What currency exchange rates are actually costing you and how to reduce the risks
Article co-written & researched by Tyler Anthony
When businesses decide to export products to foreign markets there is a lot to consider. Of these considerations, currency exchange risk is the most overlooked. Fluctuating currency rates affect everything from your production costs to consumer affordability and your profitability. A common misconception is that exchange rates are out of a business’s control, leading owners to do little (or nothing) to mitigate their risks. Here we’ll walk you through what it is actually costing you to ignore currency exchange and how to manage these risks in the future.
It is difficult for Canadian businesses to keep track of constantly fluctuating exchange rates. For this reason, businesses decide not to ignore these rates, which is often a costly choice.
For example, say you sell your product in Europe for € 50,000 and give your customer 30 days to pay. On the day you sent the invoice, one euro was equivalent to $1.55 Canadian, meaning you would receive $77,659 if they paid it that day. Fast forward to 30 days later: the exchange rate has gone down so now one euro is equal to $1.45 Canadian, meaning you receive $72,500 Canadian; a difference of $5,159!
Costs of Currency Exchange Risk
As you can see, the exchange rate fluctuation can significantly decrease your profitability. Any time you deal internationally, you’re at risk of being disadvantaged by exchange rate fluctuations. Exchange rates can drastically change from one hour to the next and these fluctuations can hurt (or benefit) your bottom line each time they go up or down.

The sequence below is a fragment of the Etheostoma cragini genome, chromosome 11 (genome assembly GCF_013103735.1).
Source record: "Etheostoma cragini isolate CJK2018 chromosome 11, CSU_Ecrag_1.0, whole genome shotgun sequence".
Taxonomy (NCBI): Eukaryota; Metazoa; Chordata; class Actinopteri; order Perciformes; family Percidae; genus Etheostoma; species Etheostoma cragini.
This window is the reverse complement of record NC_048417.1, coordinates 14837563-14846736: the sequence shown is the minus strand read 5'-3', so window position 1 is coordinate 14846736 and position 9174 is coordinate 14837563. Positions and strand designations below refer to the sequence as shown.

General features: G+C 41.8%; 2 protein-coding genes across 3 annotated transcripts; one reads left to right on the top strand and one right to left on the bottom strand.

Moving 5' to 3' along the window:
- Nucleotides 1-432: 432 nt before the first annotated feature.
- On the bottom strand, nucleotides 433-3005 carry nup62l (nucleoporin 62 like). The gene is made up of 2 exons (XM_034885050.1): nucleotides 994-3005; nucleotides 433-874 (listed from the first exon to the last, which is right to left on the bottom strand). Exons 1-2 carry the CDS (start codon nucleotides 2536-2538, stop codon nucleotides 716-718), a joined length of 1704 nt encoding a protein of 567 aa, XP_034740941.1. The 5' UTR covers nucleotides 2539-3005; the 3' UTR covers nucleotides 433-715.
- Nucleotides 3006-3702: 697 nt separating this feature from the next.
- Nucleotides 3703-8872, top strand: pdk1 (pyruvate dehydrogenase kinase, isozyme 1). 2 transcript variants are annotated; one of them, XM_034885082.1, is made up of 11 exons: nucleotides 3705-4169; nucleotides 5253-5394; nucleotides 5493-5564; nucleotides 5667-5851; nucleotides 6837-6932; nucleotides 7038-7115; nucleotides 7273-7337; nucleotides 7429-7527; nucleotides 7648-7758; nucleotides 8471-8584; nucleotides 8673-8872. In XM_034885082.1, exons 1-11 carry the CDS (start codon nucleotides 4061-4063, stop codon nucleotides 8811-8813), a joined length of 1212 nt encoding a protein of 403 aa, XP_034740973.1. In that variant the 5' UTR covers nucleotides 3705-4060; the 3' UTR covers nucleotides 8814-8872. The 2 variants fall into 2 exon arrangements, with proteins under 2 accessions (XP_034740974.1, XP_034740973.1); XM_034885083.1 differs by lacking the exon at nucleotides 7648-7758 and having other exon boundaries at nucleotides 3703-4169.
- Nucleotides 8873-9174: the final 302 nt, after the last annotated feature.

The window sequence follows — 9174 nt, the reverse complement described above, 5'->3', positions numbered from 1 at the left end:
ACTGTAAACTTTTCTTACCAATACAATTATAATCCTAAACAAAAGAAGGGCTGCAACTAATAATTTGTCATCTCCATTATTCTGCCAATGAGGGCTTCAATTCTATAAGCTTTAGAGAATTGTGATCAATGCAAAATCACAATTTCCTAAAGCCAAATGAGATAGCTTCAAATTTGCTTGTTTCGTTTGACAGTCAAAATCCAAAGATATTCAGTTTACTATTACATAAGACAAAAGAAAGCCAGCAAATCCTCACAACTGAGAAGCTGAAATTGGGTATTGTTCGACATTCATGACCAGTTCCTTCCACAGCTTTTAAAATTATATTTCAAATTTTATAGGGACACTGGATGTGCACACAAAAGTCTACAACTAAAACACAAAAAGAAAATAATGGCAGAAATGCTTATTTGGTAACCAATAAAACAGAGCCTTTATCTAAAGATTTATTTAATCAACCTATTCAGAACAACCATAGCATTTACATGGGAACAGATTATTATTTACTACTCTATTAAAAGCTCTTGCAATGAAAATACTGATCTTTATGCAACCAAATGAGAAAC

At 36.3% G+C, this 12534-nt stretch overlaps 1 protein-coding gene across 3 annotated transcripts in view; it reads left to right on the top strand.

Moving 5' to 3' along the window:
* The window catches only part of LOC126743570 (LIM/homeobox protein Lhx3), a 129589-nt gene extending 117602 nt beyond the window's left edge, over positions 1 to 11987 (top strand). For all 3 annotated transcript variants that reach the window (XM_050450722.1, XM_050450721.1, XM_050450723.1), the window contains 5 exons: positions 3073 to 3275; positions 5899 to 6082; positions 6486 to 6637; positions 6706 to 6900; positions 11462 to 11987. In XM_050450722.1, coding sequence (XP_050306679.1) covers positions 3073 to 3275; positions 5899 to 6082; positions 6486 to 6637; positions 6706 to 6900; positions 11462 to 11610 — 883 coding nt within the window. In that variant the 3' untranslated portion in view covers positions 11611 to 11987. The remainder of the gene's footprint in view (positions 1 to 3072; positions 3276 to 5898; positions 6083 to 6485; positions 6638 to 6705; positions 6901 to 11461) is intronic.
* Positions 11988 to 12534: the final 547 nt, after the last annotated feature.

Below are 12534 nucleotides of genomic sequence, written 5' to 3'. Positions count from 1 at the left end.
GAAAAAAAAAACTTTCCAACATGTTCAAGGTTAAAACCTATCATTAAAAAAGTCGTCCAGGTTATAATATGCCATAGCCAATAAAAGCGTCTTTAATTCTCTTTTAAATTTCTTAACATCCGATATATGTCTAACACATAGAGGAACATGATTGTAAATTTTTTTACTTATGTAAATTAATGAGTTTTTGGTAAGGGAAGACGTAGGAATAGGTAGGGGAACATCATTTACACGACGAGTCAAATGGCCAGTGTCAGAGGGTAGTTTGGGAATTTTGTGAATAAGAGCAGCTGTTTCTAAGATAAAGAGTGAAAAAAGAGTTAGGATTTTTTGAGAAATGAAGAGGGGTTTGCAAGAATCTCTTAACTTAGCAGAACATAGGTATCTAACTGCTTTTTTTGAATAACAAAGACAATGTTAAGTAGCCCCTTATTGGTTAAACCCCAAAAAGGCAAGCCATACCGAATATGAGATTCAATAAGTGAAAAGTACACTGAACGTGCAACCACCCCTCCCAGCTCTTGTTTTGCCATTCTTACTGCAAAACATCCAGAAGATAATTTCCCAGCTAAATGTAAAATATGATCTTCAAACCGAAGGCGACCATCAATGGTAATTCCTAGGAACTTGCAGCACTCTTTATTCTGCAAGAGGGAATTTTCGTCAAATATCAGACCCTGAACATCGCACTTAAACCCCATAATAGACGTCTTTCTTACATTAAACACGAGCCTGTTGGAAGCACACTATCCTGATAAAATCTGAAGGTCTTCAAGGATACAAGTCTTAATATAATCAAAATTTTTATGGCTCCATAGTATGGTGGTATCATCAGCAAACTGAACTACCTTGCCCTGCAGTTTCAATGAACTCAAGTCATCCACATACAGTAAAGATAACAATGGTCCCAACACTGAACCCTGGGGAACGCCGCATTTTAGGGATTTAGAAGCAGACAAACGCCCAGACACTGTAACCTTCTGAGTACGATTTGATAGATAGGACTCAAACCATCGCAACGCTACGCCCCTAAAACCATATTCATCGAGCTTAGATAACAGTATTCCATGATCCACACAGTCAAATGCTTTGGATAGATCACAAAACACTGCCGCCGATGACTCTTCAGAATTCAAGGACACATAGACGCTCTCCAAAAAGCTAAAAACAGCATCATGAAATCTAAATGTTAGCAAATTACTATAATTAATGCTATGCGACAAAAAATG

Here’s another example to show you the potential risks of foreign exchange fluctuations:
|Euro Exchange Rate Compared to the Canadian Dollar
|Amount received in Canadian Dollars for a €50,000 product sale
|Gain or Loss compared to a 1.5 exchange rate
As you can see, there is potential for your business to also profit from the fluctuation of foreign exchange. While it’s certainly easier to roll the dice and hope that you land on the right side of the exchange, a set strategy can mitigate your risk by creating more certainty as to your applicable exchange rate. Not knowing how much you’ll receive on each transaction can severely affect your cash flow and impact your long-term operations, especially for small to mid-sized companies. This uncertainty is unfavourable to every business because it can make you less competitive and slow your growth rate due to potentially lower or inadequate cash flow.
Managing Foreign Currency Exchange Risk
To mitigate foreign currency exchange risks, we recommend building foreign exchange clauses into every contract. These clauses simply allow you to recoup a certain amount in the event exchange rates deviate more than an agreed-upon rate. These clauses do not require strong language and allow you to clearly state the how exchange rates will be measured. For instance, you can agree on a set exchange rate of 1.5 so that any difference greater than 0.1 in either direction will result in one of the parties recouping money from the other. Alternatively, this clause can set the purchase price based on your local currency, payable only in your currency. This way, you’ll have cash flow certainty.
To discuss ways we can help you reduce your vulnerability to exchange rate risks, contact us today. We’ll connect you with a member of the Du Plooy Law team who will help you determine the best solution for your business needs.
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